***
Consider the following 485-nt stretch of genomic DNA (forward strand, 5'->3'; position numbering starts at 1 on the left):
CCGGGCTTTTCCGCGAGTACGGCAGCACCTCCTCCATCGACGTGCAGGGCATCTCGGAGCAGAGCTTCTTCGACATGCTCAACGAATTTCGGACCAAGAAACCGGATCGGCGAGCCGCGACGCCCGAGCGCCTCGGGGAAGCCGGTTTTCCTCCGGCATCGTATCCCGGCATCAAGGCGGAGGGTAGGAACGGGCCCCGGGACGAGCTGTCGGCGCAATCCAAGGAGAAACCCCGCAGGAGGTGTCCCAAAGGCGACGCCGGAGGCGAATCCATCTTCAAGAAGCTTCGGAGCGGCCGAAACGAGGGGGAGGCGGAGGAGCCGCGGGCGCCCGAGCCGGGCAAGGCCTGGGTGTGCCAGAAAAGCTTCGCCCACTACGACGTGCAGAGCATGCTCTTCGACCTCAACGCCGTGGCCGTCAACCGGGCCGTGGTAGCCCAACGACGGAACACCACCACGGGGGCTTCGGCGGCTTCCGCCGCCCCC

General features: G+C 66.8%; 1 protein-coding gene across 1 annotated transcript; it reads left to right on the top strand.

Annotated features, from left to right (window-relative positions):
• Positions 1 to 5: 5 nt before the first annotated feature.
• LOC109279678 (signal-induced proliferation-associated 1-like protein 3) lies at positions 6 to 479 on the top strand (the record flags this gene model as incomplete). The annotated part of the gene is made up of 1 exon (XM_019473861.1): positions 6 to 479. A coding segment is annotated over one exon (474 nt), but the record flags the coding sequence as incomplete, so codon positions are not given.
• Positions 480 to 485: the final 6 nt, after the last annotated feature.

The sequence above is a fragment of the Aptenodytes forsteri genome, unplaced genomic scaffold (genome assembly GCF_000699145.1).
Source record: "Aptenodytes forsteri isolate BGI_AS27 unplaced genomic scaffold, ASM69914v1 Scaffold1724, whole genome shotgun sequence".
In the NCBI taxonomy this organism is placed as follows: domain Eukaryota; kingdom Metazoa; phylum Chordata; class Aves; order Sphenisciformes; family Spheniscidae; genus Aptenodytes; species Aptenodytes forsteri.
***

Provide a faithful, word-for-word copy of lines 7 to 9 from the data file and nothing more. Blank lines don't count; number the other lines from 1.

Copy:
• Positions 480 to 485: the final 6 nt, after the last annotated feature.

The sequence above is a fragment of the Aptenodytes forsteri genome, unplaced genomic scaffold (genome assembly GCF_000699145.1).
Source record: "Aptenodytes forsteri isolate BGI_AS27 unplaced genomic scaffold, ASM69914v1 Scaffold1724, whole genome shotgun sequence".